My mother suffered terribly from migraine headaches. They are a first cousin to epilepsy. Many of the workings of the brain are the same in both.

Two of my sons had migraines when they were about 8 years old. Testing showed some brain activity but I would not allow them to be put on medication until there could be a definite diagnosis. Neither has had any further problems. My daughter is fine. I recently discovered that my other son has been having petit mal seizures for about three years. He did not want to worry me so he kept it to himself.

Two of my grandchildren have migraine headaches. So does their mother, my daughter-in-law. Two of my grandchildren have had seizures. One was placed on medication for a year. The seizures stopped and the medication was also stopped. He has been fine for several years now.

If anyone needs to know anything about seizures feel free to ask. I am almost an expert. And if I am not certain I have the right answer I can probably guide you to the place to find it. In the meantime I am going to tell you what steps to take if you are with someone having a seizure.

1. If they are upright, lower them safely to a prone position. That will help keep them from injuring themselves in a fall.

2. NEVER, EVER, EVER, try to force anything into their mouth. Fingers have been bitten off. Tableware and wooden sticks are either broken or cause damage to teeth.

3. The human tongue is a muscle. It sits in a particular spot in the body. It is physically impossible to swallow your tongue. However the tongue like any muscle can fall to the back of the mouth and block the air passages. Gently position the person on their side. That way the tongue falls to the side instead of the back of the mouth.

4. If the seizure lasts for more than three minutes or if there are repeat seizures call for medical help immediately.

5. When the seizure is over often the person will lose consciousness or maybe just be confused. When they awaken the body and brain are busy trying to re-establish connections. They have no time to answer questions like "Do you know me?" Leave that for professionals. Simply say, "hi, (insert name, it is important). I am (insert name, it is important). You just had a seizure. You are safe and I am right here. Everyone is taken care of. You need to rest so go to sleep. I will be here when you wake up." If an ambulance is on the way or the doctor is on the way let them know that too. That way they can let their body heal itself without wondering what is going on.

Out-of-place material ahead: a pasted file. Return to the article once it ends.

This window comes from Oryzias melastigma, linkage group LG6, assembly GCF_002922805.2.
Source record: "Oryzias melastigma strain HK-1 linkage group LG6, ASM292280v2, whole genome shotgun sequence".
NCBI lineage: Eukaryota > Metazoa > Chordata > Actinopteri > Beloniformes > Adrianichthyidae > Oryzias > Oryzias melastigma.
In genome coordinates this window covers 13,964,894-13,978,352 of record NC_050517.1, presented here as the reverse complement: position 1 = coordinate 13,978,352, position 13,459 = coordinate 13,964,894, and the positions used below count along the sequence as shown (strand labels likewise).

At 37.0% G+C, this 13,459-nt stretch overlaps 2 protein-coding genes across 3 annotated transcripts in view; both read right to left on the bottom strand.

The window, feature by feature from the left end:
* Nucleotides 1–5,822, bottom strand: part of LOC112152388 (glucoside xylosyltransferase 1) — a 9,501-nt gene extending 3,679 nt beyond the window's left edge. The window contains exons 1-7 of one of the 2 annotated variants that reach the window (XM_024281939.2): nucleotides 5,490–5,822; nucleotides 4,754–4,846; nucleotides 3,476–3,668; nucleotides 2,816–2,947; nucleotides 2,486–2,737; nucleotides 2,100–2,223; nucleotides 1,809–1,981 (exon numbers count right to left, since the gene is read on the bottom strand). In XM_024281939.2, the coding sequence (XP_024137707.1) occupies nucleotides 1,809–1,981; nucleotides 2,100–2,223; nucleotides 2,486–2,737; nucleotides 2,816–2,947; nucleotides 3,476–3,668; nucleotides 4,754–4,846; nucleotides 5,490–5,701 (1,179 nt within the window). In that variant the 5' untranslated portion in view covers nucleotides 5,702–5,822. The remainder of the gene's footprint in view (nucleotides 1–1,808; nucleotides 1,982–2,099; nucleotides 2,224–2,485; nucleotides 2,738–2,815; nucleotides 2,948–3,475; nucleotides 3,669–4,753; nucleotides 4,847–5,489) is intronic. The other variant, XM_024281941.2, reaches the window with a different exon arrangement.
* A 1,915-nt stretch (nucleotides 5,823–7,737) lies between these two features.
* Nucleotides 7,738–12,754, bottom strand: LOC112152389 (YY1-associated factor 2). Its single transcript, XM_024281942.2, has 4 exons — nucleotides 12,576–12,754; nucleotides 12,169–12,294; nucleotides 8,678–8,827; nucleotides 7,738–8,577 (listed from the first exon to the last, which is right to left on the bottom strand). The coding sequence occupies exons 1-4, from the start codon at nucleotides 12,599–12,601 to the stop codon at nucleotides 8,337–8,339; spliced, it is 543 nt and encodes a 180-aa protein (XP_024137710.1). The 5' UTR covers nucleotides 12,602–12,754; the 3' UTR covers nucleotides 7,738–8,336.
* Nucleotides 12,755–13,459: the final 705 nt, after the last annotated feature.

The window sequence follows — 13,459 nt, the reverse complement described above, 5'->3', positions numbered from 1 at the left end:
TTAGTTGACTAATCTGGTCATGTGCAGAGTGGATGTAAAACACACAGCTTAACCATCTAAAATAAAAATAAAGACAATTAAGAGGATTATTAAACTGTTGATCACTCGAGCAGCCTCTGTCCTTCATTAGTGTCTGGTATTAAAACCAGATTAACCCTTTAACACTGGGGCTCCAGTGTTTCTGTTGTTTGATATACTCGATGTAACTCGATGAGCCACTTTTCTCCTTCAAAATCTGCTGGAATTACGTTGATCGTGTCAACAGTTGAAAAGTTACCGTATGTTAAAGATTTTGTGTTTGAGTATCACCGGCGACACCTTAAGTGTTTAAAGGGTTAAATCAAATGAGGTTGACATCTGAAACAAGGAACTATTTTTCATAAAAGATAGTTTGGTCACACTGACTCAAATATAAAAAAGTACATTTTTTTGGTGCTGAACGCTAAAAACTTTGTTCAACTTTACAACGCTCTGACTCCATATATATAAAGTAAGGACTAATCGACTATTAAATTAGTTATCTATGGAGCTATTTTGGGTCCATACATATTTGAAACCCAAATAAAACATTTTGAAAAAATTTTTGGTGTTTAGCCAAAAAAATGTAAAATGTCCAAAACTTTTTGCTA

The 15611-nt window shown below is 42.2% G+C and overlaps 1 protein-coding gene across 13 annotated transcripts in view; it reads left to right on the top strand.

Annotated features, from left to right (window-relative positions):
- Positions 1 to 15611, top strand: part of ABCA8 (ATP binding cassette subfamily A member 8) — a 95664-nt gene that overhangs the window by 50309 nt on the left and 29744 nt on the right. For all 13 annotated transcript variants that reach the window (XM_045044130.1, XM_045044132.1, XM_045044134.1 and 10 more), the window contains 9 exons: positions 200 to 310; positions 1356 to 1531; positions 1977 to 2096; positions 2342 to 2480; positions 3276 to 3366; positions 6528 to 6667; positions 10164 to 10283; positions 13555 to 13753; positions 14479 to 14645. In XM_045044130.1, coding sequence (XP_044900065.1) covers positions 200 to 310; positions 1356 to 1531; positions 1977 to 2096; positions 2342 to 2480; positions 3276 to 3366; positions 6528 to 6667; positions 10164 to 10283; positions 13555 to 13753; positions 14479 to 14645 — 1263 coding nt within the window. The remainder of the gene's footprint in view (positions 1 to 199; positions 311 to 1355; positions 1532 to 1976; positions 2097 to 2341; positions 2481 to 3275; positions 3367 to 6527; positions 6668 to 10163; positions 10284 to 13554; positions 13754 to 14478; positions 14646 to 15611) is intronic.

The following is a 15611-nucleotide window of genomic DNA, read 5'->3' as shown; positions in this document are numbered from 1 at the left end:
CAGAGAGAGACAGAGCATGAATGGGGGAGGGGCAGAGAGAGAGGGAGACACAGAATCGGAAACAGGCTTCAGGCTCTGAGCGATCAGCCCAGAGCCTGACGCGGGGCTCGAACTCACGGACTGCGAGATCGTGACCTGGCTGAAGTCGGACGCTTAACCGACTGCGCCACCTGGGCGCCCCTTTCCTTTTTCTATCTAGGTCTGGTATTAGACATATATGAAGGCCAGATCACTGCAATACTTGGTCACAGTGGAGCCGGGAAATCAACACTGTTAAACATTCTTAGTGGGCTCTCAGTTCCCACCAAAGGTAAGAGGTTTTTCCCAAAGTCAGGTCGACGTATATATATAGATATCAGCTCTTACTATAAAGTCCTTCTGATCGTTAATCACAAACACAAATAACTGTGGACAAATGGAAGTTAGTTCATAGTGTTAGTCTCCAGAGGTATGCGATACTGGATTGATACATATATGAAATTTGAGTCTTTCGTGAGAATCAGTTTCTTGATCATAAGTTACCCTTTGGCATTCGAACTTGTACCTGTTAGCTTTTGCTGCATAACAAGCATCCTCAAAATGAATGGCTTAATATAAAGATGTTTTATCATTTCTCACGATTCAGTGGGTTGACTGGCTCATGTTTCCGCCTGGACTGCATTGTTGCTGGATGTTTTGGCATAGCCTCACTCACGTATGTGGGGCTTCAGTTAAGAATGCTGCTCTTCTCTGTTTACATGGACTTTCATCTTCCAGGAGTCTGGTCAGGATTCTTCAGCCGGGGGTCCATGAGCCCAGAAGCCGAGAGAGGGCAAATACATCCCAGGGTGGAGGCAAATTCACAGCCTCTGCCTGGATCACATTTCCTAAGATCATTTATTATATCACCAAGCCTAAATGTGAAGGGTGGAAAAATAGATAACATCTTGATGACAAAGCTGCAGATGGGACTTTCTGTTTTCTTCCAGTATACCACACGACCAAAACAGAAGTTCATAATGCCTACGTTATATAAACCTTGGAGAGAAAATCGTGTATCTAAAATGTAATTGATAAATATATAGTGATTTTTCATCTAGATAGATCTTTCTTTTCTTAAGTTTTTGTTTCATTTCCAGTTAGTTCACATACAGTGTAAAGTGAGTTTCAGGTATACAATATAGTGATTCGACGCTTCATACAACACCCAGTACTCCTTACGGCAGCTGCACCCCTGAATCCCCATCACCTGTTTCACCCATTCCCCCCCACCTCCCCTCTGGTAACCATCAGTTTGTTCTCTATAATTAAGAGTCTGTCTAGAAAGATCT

In the beginning  I was up and full of energy after a seizure within a couple of hours. As time went on it took me at least two full days to be able to even get out of bed and stand on firm feet. Each person is different.

Epilepsy is nothing to be ashamed of. No more than diabetes, heart disease, or asthma. If you were ever to see the list of famous people and world leaders throughout history who had seizures you would be amazed.

But it must be treated. By a doctor who knows what he is doing. Not many do. Most of the "maladies" are only mentioned in medical school in passing. I hope I have enlightened you a bit. I hope you never need the information. But if you are confronted with a situation you now know what you can do.

Saturday, May 13, 2023


 I love to read. What other activity provides you with adventure, knowledge, travel, personal interaction, and the ability to know other people?

When I was a child the town we lived in had library. Each person in my family had a library card. We all checked out 3 books at a time because that was the limit. Sometimes we went a couple of times a week.

Eventually we read all the books in the library. I did not read them all because not all were age appropriate. But as a family we read them all.

Periodically the library would order new books. When they were delivered the librarian would call us to let us know. We read all those new books before most people knew they were available.

I read Nancy Drew and the Hardy Boys. I read almost anything I could get my hands on.

I do not want it to sound like we stayed in the house all the time. We were normal active children. But we all loved to read.

I still do. For the last few years my passion is biographies. I really enjoy knowing what people felt about the times they lived. I have learned why our country was founded. I have learned about the reasons for our Civil War from both sides. 

So read a book. If you want to go to Rome a book will take you there and show you the sights. What an adventure.